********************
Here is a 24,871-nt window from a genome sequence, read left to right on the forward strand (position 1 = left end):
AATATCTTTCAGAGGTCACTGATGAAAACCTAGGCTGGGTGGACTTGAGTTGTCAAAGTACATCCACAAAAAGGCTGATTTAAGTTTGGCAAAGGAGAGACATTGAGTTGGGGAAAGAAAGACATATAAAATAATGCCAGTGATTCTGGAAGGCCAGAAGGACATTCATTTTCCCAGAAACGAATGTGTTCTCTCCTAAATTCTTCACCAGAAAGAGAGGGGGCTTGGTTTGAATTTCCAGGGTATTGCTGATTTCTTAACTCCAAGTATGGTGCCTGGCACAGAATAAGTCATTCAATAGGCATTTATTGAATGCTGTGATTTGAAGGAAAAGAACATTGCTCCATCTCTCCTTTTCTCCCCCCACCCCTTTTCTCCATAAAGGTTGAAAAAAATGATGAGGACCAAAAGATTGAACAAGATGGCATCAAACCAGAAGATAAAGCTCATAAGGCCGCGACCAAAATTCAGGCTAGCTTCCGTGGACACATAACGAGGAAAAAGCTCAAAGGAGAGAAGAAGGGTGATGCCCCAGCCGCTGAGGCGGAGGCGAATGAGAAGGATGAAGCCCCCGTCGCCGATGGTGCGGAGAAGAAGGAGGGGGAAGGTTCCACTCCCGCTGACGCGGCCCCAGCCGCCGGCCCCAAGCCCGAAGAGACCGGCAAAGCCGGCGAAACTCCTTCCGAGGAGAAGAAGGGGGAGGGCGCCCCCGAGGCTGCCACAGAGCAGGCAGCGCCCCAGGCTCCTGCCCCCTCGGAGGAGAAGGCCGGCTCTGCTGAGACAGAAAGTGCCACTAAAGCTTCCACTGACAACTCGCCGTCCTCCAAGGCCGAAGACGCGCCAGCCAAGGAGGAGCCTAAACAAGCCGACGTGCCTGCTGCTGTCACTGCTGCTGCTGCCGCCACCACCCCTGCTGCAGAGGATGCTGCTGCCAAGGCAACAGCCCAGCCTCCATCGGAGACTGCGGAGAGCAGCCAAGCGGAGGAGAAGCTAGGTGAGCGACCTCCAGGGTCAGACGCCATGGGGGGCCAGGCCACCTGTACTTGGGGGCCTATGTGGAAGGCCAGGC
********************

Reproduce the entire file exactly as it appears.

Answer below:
Here is a 24,871-nt window from a genome sequence, read left to right on the forward strand (position 1 = left end):
AATATCTTTCAGAGGTCACTGATGAAAACCTAGGCTGGGTGGACTTGAGTTGTCAAAGTACATCCACAAAAAGGCTGATTTAAGTTTGGCAAAGGAGAGACATTGAGTTGGGGAAAGAAAGACATATAAAATAATGCCAGTGATTCTGGAAGGCCAGAAGGACATTCATTTTCCCAGAAACGAATGTGTTCTCTCCTAAATTCTTCACCAGAAAGAGAGGGGGCTTGGTTTGAATTTCCAGGGTATTGCTGATTTCTTAACTCCAAGTATGGTGCCTGGCACAGAATAAGTCATTCAATAGGCATTTATTGAATGCTGTGATTTGAAGGAAAAGAACATTGCTCCATCTCTCCTTTTCTCCCCCCACCCCTTTTCTCCATAAAGGTTGAAAAAAATGATGAGGACCAAAAGATTGAACAAGATGGCATCAAACCAGAAGATAAAGCTCATAAGGCCGCGACCAAAATTCAGGCTAGCTTCCGTGGACACATAACGAGGAAAAAGCTCAAAGGAGAGAAGAAGGGTGATGCCCCAGCCGCTGAGGCGGAGGCGAATGAGAAGGATGAAGCCCCCGTCGCCGATGGTGCGGAGAAGAAGGAGGGGGAAGGTTCCACTCCCGCTGACGCGGCCCCAGCCGCCGGCCCCAAGCCCGAAGAGACCGGCAAAGCCGGCGAAACTCCTTCCGAGGAGAAGAAGGGGGAGGGCGCCCCCGAGGCTGCCACAGAGCAGGCAGCGCCCCAGGCTCCTGCCCCCTCGGAGGAGAAGGCCGGCTCTGCTGAGACAGAAAGTGCCACTAAAGCTTCCACTGACAACTCGCCGTCCTCCAAGGCCGAAGACGCGCCAGCCAAGGAGGAGCCTAAACAAGCCGACGTGCCTGCTGCTGTCACTGCTGCTGCTGCCGCCACCACCCCTGCTGCAGAGGATGCTGCTGCCAAGGCAACAGCCCAGCCTCCATCGGAGACTGCGGAGAGCAGCCAAGCGGAGGAGAAGCTAGGTGAGCGACCTCCAGGGTCAGACGCCATGGGGGGCCAGGCCACCTGTACTTGGGGGCCTATGTGGAAGGCCAGGC